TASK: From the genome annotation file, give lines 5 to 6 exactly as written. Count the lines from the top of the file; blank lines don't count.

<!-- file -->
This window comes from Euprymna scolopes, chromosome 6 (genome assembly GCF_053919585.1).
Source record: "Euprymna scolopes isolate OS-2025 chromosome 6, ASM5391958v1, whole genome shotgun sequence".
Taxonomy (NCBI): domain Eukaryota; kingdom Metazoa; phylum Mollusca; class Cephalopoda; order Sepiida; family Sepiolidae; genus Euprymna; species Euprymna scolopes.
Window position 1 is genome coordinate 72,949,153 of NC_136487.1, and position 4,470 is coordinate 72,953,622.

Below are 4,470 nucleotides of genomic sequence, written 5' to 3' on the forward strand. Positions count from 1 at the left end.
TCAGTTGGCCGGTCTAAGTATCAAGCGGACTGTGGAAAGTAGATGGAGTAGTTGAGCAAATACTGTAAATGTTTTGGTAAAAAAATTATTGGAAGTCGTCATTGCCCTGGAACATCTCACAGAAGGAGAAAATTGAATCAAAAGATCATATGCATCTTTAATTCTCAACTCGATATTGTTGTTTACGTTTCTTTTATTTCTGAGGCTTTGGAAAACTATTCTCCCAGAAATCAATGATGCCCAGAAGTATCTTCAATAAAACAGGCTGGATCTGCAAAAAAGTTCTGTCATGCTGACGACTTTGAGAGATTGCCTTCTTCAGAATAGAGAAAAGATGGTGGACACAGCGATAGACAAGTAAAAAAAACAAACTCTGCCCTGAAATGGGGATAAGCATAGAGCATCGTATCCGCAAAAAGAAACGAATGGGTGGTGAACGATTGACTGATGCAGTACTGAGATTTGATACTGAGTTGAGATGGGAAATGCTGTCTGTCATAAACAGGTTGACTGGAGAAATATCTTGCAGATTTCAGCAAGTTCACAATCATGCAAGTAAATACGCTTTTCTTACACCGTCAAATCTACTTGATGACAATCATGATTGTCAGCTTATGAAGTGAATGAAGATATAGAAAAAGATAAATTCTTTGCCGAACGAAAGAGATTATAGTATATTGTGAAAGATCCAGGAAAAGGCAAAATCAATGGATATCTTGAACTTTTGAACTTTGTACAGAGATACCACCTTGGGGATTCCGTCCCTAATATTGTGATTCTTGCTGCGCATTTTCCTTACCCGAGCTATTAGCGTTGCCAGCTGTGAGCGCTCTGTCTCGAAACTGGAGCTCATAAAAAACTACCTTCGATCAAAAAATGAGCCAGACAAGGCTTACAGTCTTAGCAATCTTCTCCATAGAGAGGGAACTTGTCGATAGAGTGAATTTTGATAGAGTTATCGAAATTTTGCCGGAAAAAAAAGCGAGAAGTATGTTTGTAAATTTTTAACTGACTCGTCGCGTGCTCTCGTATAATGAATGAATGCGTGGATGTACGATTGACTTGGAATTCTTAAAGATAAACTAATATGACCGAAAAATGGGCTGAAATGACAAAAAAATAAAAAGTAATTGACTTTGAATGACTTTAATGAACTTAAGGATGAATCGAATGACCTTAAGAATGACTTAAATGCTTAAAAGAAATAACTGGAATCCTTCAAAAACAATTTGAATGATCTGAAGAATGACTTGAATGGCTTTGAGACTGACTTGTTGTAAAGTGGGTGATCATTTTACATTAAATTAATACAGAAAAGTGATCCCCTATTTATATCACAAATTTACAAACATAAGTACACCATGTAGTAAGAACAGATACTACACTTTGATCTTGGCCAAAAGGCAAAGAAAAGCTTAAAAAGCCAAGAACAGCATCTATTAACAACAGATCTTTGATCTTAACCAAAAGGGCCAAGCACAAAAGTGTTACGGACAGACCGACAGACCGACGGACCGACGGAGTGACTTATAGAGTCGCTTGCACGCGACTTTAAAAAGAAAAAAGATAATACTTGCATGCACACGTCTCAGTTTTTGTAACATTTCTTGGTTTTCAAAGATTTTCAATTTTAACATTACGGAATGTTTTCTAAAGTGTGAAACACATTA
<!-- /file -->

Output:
Below are 4,470 nucleotides of genomic sequence, written 5' to 3' on the forward strand. Positions count from 1 at the left end.
TCAGTTGGCCGGTCTAAGTATCAAGCGGACTGTGGAAAGTAGATGGAGTAGTTGAGCAAATACTGTAAATGTTTTGGTAAAAAAATTATTGGAAGTCGTCATTGCCCTGGAACATCTCACAGAAGGAGAAAATTGAATCAAAAGATCATATGCATCTTTAATTCTCAACTCGATATTGTTGTTTACGTTTCTTTTATTTCTGAGGCTTTGGAAAACTATTCTCCCAGAAATCAATGATGCCCAGAAGTATCTTCAATAAAACAGGCTGGATCTGCAAAAAAGTTCTGTCATGCTGACGACTTTGAGAGATTGCCTTCTTCAGAATAGAGAAAAGATGGTGGACACAGCGATAGACAAGTAAAAAAAACAAACTCTGCCCTGAAATGGGGATAAGCATAGAGCATCGTATCCGCAAAAAGAAACGAATGGGTGGTGAACGATTGACTGATGCAGTACTGAGATTTGATACTGAGTTGAGATGGGAAATGCTGTCTGTCATAAACAGGTTGACTGGAGAAATATCTTGCAGATTTCAGCAAGTTCACAATCATGCAAGTAAATACGCTTTTCTTACACCGTCAAATCTACTTGATGACAATCATGATTGTCAGCTTATGAAGTGAATGAAGATATAGAAAAAGATAAATTCTTTGCCGAACGAAAGAGATTATAGTATATTGTGAAAGATCCAGGAAAAGGCAAAATCAATGGATATCTTGAACTTTTGAACTTTGTACAGAGATACCACCTTGGGGATTCCGTCCCTAATATTGTGATTCTTGCTGCGCATTTTCCTTACCCGAGCTATTAGCGTTGCCAGCTGTGAGCGCTCTGTCTCGAAACTGGAGCTCATAAAAAACTACCTTCGATCAAAAAATGAGCCAGACAAGGCTTACAGTCTTAGCAATCTTCTCCATAGAGAGGGAACTTGTCGATAGAGTGAATTTTGATAGAGTTATCGAAATTTTGCCGGAAAAAAAAGCGAGAAGTATGTTTGTAAATTTTTAACTGACTCGTCGCGTGCTCTCGTATAATGAATGAATGCGTGGATGTACGATTGACTTGGAATTCTTAAAGATAAACTAATATGACCGAAAAATGGGCTGAAATGACAAAAAAATAAAAAGTAATTGACTTTGAATGACTTTAATGAACTTAAGGATGAATCGAATGACCTTAAGAATGACTTAAATGCTTAAAAGAAATAACTGGAATCCTTCAAAAACAATTTGAATGATCTGAAGAATGACTTGAATGGCTTTGAGACTGACTTGTTGTAAAGTGGGTGATCATTTTACATTAAATTAATACAGAAAAGTGATCCCCTATTTATATCACAAATTTACAAACATAAGTACACCATGTAGTAAGAACAGATACTACACTTTGATCTTGGCCAAAAGGCAAAGAAAAGCTTAAAAAGCCAAGAACAGCATCTATTAACAACAGATCTTTGATCTTAACCAAAAGGGCCAAGCACAAAAGTGTTACGGACAGACCGACAGACCGACGGACCGACGGAGTGACTTATAGAGTCGCTTGCACGCGACTTTAAAAAGAAAAAAGATAATACTTGCATGCACACGTCTCAGTTTTTGTAACATTTCTTGGTTTTCAAAGATTTTCAATTTTAACATTACGGAATGTTTTCTAAAGTGTGAAACACATTA